Simple Object Access Protocol

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What Does Simple Object Access Protocol Mean?

Simple Object Access Protocol (SOAP) is a protocol for implementing Web services. SOAP features guidelines that allow communication via the Internet between two programs, even if they run on different platforms, use different technologies and are written in different programming languages.


Today, this term is simply known as SOAP and is not considered an acronym.

Techopedia Explains Simple Object Access Protocol

As a protocol, SOAP has four basic parts:

  • Guidelines for the contents of a message and how it is processed
  • Encoding guidelines for application-defined data types
  • Guidelines for remote procedure calls (RPCs) and responses
  • Guidelines for exchanging messages through certain protocols

SOAP is written using Extensible Markup Language (XML). The XML document structure is therefore also made up of four basic elements:

  • Envelope
  • Header
  • Body
  • Fault

The envelope element is where an XML document can be identified as a SOAP message. A SOAP message is an XML document structured with the envelope element encapsulating both the header element and the body element, in that order. The fault element is located within the body.

The header element is actually optional. But when present, it is where information may be found about the application, such as authentication, payment, transaction ID, etc.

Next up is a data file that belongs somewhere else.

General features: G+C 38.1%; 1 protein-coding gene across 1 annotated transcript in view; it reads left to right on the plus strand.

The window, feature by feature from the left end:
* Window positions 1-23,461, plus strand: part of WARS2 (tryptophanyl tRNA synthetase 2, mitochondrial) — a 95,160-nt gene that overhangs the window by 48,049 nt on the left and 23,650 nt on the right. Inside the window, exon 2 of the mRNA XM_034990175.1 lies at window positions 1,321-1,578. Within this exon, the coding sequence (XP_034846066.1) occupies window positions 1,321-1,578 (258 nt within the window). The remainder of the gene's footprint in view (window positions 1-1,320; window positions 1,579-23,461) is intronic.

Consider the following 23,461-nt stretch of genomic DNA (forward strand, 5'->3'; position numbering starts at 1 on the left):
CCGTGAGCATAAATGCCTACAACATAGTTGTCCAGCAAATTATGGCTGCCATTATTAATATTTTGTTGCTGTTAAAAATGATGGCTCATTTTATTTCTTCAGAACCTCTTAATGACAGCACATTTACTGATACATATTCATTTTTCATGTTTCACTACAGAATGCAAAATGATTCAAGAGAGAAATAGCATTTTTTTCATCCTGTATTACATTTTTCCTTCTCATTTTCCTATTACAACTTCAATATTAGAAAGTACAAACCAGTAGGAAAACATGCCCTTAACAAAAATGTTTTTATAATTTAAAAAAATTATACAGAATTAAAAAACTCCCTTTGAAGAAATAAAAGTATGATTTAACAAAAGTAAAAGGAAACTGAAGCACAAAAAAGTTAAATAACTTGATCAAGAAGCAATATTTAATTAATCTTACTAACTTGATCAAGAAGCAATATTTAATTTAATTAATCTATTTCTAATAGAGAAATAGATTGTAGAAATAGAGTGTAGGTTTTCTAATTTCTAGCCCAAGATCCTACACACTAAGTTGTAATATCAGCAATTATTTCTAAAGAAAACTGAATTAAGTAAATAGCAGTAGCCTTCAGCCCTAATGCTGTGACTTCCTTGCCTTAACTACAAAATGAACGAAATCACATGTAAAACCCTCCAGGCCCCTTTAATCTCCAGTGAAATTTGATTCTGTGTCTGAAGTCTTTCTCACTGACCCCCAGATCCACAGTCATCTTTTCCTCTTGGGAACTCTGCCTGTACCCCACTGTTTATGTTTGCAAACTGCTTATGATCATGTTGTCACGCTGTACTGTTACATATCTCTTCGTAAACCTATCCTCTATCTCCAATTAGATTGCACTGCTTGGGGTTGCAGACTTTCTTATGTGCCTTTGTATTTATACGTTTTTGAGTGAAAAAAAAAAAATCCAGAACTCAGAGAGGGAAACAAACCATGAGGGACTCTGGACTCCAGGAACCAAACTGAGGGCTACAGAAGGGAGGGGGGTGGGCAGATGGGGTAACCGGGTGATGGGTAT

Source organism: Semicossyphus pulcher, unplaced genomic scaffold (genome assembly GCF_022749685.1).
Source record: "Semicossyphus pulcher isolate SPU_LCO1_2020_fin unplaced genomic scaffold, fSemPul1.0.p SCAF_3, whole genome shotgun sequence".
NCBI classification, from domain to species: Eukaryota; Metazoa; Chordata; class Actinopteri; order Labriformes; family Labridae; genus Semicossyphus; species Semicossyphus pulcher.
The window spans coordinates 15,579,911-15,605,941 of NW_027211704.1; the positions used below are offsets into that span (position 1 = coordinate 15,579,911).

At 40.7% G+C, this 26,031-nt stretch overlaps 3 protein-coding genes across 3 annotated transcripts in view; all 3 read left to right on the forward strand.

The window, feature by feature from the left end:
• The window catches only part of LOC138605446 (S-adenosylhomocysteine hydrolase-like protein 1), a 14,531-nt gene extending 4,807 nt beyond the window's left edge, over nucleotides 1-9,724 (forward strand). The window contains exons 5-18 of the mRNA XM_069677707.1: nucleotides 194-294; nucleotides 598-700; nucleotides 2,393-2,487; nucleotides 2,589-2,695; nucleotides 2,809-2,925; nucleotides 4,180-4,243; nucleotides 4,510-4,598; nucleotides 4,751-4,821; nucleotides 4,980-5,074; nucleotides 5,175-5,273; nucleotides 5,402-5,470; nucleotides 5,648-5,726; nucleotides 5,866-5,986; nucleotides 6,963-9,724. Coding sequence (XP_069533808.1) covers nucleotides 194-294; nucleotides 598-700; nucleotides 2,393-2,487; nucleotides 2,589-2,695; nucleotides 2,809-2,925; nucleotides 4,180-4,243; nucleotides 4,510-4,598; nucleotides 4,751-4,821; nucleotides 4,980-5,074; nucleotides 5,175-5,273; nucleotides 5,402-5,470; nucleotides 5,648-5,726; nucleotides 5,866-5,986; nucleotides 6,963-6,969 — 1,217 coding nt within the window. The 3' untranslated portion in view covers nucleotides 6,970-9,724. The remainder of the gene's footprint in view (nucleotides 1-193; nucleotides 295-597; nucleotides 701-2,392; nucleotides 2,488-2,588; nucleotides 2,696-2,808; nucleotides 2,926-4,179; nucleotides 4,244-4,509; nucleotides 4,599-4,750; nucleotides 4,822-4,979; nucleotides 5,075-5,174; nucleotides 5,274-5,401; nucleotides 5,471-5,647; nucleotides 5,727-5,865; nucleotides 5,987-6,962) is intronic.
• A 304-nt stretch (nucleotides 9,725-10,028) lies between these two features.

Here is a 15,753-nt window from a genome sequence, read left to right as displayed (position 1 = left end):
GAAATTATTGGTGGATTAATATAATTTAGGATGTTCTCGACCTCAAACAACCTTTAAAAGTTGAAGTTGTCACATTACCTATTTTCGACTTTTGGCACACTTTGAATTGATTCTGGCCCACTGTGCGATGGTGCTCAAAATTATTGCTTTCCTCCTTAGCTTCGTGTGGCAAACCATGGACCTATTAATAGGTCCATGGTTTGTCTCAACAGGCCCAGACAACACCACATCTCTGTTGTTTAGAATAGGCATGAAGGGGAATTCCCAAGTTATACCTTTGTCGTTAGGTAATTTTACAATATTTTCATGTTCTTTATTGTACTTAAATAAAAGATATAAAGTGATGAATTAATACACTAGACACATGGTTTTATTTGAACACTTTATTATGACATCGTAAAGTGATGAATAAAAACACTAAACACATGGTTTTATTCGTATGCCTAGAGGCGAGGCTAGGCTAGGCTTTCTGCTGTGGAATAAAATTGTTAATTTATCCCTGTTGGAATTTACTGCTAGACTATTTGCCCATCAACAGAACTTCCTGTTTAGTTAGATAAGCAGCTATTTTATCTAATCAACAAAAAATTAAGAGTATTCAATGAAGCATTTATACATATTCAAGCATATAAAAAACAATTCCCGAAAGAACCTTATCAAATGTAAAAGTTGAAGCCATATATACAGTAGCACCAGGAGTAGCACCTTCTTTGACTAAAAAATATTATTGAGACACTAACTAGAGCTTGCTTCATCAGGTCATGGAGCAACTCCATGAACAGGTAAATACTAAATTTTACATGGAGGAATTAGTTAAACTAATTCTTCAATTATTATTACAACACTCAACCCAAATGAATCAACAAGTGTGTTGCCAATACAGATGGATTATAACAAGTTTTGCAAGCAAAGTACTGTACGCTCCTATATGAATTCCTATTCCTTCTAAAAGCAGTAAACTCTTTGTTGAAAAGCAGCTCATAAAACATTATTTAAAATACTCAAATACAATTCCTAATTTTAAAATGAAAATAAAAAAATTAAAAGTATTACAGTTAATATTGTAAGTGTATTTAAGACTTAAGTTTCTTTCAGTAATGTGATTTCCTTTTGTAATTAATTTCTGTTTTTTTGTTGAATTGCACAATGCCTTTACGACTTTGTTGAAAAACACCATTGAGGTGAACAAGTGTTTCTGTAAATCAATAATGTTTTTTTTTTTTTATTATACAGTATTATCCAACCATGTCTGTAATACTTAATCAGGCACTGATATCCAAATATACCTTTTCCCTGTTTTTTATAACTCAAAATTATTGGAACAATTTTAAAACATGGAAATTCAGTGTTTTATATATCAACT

The body element is where the actual message is found. The fault element contains errors and status information.

Although SOAP messages use HTTP as their delivery system, other transport protocols are also supported.


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Margaret Rouse
Senior Editor
Margaret Rouse
Senior Editor

Margaret is an award-winning technical writer and teacher known for her ability to explain complex technical subjects to a non-technical business audience. Over the past twenty years, her IT definitions have been published by Que in an encyclopedia of technology terms and cited in articles by the New York Times, Time Magazine, USA Today, ZDNet, PC Magazine, and Discovery Magazine. She joined Techopedia in 2011. Margaret's idea of a fun day is helping IT and business professionals learn to speak each other’s highly specialized languages.